There are also some helpful tools and practices you may want to consider to help you cope by finding moments of solitude, reflection, inspiration and hope:
An oncology social worker is available to assist you and your loved ones in addressing the new and complex challenges a diagnosis of cancer can bring. Our oncology social worker is a licensed, master’s level social worker with specialized training and experience in assisting people impacted by cancer. Services are available throughout all phases of your cancer care from diagnosis, through treatment and into recovery.
These services are offered at no additional cost as they are considered an important part of your total medical care:
The oncology social worker can offer you:
The oncology social worker can teach you about:
The oncology social worker can help you access:
Assistance with durable medical equipment, such as a cane or walker, is available by calling 425.690.6066 or by asking one of your healthcare team members to make a referral to Cancer Support Services.
American Cancer Society Online Resources
A nationwide, community-based volunteer health organization dedicated to eliminating cancer as a major health problem by preventing cancer, saving lives, and diminishing suffering from cancer, through research, education, advocacy, and service.
CancerCare Online Resources
CancerCare is a national organization committed to helping people cope with the emotional, practical and financial challenges of cancer. CancerCare’s comprehensive network of services includes telephone, online and in-person counseling and support groups, education, publications, resources and financial and co-payment assistance. All CancerCare services are provided by professional oncology social workers and are completely free of charge.
Cancer Lifeline Online Resources
24/7 Helpline: 206.297.2500 or 800.255.5505
Cancer Lifeline is a local cancer organization that provides emotional support, resources, educational classes, artistic expression and exercise support programs for people living with cancer. Patients, survivors, their families, friends, co-workers and caregivers are all welcome. Services are offered free of charge virtually and throughout the Puget Sound area.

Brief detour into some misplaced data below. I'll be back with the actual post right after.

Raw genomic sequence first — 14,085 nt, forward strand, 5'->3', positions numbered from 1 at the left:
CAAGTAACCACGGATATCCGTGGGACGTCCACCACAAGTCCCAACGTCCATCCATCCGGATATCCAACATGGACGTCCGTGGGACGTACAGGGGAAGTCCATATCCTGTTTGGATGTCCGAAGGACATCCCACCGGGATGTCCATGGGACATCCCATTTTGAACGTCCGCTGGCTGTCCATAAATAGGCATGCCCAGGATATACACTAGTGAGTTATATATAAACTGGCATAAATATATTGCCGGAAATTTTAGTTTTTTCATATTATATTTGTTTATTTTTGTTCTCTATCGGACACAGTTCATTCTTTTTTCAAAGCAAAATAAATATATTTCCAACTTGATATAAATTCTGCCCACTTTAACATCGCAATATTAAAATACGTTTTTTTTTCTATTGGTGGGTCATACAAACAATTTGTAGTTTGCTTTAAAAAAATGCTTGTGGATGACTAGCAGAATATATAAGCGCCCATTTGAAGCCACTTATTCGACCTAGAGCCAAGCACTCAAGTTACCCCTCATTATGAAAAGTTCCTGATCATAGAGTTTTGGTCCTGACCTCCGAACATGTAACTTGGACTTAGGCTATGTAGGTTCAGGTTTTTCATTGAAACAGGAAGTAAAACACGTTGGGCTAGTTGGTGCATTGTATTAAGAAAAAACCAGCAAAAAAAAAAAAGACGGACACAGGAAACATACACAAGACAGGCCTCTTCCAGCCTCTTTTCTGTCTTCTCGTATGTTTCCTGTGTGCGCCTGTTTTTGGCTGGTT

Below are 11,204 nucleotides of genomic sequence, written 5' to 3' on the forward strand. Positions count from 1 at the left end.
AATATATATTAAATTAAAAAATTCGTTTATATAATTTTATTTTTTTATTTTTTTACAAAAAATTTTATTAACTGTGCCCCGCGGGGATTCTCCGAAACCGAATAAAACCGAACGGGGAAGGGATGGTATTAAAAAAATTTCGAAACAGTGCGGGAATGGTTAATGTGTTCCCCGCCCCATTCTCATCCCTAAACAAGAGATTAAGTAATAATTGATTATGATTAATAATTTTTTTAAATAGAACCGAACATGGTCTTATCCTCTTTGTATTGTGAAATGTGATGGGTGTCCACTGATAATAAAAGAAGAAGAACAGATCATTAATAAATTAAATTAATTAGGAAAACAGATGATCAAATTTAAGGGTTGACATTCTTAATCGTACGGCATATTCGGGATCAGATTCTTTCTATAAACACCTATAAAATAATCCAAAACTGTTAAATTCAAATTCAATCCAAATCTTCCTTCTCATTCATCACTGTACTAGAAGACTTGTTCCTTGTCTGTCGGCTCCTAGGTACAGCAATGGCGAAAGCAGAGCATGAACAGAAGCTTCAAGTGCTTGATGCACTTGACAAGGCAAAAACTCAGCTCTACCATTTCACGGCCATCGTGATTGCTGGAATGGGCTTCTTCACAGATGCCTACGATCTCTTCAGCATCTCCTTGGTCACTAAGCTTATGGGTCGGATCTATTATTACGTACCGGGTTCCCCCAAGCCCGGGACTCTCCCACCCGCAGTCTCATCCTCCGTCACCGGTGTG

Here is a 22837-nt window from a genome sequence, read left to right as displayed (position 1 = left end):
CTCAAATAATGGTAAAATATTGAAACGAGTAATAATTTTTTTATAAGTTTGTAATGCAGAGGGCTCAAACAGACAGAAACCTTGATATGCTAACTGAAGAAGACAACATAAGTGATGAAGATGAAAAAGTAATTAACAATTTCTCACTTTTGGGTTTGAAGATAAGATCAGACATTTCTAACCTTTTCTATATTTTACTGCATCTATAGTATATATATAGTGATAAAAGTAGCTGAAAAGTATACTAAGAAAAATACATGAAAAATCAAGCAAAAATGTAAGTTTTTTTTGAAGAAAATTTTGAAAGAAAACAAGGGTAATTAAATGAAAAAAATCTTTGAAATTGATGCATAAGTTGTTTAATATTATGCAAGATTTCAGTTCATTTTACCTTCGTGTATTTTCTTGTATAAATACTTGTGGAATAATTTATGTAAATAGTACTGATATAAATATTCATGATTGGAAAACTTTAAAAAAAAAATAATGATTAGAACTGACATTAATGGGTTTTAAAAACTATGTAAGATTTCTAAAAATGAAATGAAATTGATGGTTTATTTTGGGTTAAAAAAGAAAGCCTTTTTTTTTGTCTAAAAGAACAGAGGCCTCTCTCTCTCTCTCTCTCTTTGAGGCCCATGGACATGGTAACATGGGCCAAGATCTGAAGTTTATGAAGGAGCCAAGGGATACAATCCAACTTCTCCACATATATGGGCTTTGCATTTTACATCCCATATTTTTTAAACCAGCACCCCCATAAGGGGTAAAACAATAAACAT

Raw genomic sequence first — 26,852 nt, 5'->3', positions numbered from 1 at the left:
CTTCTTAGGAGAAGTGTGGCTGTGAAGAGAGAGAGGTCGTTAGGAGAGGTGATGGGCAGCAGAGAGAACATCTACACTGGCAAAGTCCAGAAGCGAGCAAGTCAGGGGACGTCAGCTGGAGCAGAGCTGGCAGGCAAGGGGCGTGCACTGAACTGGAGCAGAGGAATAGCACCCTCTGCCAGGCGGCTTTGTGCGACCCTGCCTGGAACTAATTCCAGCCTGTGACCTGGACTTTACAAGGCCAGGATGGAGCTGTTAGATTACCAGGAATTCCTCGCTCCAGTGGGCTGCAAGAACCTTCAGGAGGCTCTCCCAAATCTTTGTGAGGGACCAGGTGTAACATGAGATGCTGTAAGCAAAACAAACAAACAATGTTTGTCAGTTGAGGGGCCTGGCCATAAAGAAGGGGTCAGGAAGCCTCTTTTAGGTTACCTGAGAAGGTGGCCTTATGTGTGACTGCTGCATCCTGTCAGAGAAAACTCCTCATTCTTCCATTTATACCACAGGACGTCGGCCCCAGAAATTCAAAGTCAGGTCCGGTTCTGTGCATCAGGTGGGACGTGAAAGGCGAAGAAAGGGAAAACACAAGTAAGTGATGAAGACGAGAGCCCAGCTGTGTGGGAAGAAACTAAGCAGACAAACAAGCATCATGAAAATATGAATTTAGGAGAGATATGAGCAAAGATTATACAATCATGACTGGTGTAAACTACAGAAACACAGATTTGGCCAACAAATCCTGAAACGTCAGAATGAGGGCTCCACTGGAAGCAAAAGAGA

Cancer Pathways offers a broad, community-based program of social, emotional, and educational support for cancer survivors and their loved ones. The program serves everyone touched by cancer across the cancer continuum—from diagnosis, through treatment and post-treatment, survivorship, and bereavement, including children, teens, and entire families.
Cancer Resource Center
Hours: Monday through Friday, 10 AM to 4 PM
COVID NOTICE: The Cancer Resource Center is currently closed for in-person visits. Please call for assistance.
Friendly volunteers provide the following free services for cancer patients and their loved ones:
CaringBridge.org uses the power of the Internet to bring patients, caregivers, family and friends together to share information and support during life-changing health events such as cancer, premature birth, critical illness and serious accidents. CaringBridge is free and is a meaningful way to help friends and family from around the world stay connected and informed. Patients and caregivers post journal entries about their healthcare journey and in return, family and friends provide vital support through guestbook messages and a photo gallery.
Create your own CaringBridge page today. It’s quick, easy and free. Click here to get started!
The financial impacts of a cancer diagnosis can be significant. Our team is here to help you navigate the many billing and insurance questions you may have.
In addition, our financial advocates provide financial help and options and can assist with setting up payment plans and evaluating discount, charity care and public assistance options.
CancerCare may offer other financial assistance options.
NCI provides comprehensive information about cancer causes and prevention, screening and diagnosis, treatment and survivorship; clinical trials; statistics; and the institute and its programs.
Transportation resources to and from medical appointments are available within the community. Please contact the Cancer Resource Center at 425.690.3507 or our Oncology Social Workers for assistance at 425.690.6066.